During phase 1, kittens in the 21% O2-group had a significantly lower heart rate compared to kittens in the 100% O2-group (153 ± 35 bpm vs. 225 ± 23 bpm, p = 0.049), with heart rates being significantly reduced at all time points (Figure 2E).
During phase 2, at 30 s and 1 min after rescue, kittens in the 21% O2-rescue group had significantly lower heart rates compared to the other groups (Figure 2F). While this significant difference did not persist throughout the other time points within this phase they remained lower than both other groups. Averaged over the entire phase 2, there were also no differences in heart rate between groups (Table 2).
Functional Residual Capacity (FRC)
FRC of kittens in both the 21% O2 and 100% O2 group showed considerable variability between individuals in phase 1, particularly in the 100% O2 group. There was no significant difference in FRC between groups during phase 1, although kittens in the 21% O2-group tended to have higher FRCs than the 100% O2-group (21% O2-group: 22.0 ± 4.3 ml/kg vs. 100% O2-group: 15.7 ± 10.0 m./kg, p = 0.894; Figure 3A). It is of interest that the kitten (1/8) in the 100% O2-group that became apneic, had the lowest average FRC (4.0 ml/kg) for that group over phase 1 and only had a of FRC 1.9 ml/kg just before it became apneic.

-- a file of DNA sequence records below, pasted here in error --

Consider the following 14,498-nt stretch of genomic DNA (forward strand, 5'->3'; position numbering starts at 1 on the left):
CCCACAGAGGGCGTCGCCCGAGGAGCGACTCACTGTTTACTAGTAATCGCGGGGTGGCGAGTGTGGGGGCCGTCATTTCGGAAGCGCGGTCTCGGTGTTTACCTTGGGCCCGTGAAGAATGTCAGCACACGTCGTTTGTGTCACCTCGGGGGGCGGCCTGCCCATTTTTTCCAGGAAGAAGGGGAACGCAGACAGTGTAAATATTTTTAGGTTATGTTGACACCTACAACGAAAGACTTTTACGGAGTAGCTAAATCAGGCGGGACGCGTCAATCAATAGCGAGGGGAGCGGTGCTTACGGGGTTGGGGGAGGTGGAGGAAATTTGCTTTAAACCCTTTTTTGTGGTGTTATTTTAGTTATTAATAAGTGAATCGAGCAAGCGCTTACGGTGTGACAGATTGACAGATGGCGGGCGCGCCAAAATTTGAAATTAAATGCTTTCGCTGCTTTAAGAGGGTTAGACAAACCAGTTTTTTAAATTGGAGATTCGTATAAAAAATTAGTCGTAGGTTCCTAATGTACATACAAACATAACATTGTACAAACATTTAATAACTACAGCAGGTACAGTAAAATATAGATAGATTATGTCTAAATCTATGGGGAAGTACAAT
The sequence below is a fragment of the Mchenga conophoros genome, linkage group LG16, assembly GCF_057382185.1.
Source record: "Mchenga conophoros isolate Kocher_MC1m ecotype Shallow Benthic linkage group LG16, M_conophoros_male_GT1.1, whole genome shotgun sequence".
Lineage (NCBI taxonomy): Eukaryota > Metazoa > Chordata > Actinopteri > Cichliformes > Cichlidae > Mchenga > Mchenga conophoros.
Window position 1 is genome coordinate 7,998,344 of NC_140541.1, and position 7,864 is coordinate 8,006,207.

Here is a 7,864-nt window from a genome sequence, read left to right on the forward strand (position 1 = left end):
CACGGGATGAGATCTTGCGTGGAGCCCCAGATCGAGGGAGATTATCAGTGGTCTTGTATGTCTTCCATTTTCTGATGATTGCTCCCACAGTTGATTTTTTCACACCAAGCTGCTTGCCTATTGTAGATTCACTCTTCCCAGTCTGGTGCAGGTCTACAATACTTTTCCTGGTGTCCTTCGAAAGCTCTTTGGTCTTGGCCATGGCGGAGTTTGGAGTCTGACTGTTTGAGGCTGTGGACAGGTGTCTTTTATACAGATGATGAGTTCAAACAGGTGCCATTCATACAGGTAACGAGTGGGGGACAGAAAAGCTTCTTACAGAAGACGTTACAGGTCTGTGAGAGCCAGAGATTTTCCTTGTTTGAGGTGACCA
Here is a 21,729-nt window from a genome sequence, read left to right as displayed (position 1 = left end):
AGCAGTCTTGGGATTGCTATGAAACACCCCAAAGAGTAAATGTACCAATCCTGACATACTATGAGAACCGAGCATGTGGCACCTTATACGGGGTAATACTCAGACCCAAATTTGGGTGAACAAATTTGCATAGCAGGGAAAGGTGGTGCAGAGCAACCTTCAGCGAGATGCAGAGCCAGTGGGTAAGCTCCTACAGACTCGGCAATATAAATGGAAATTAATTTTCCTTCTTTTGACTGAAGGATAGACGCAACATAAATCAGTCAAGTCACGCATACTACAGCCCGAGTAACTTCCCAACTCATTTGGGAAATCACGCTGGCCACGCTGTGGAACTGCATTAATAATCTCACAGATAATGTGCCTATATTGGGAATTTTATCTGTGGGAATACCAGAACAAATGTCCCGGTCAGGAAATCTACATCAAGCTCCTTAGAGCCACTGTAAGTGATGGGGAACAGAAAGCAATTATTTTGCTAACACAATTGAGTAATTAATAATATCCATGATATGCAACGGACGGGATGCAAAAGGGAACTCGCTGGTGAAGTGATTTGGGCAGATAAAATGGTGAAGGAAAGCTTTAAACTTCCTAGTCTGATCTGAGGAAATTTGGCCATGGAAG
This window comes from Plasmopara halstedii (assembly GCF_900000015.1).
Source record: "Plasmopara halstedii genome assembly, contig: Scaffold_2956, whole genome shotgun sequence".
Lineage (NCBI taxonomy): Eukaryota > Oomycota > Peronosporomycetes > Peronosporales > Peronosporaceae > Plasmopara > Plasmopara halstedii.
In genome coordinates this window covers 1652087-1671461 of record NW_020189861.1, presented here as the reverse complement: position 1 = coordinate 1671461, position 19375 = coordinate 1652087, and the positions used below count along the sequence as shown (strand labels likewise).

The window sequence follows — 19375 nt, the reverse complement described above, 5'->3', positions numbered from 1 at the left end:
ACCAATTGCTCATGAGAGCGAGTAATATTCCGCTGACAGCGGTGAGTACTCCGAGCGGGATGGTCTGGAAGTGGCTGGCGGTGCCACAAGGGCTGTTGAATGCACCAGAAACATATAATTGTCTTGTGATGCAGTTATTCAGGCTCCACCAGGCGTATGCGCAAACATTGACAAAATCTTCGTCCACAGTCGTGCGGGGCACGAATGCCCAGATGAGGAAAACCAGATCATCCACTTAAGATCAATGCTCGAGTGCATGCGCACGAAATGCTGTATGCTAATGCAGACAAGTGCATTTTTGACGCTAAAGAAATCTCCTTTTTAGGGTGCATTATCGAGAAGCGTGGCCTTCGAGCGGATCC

Figure 3. Functional residual capacity of rabbit kittens during the experiment. (A) Phase 1, before apnea. (B) Phase 2, after apnea.
FRC levels were again measured following rescue iPPV, once the kittens had re-established a stable breathing pattern (phase 2). During phase 2, the variability in FRC between individuals was reduced and FRC levels were remarkably similar in the 21% O2-rescue and 100% O2-rescue groups (Table 2, Figure 3B).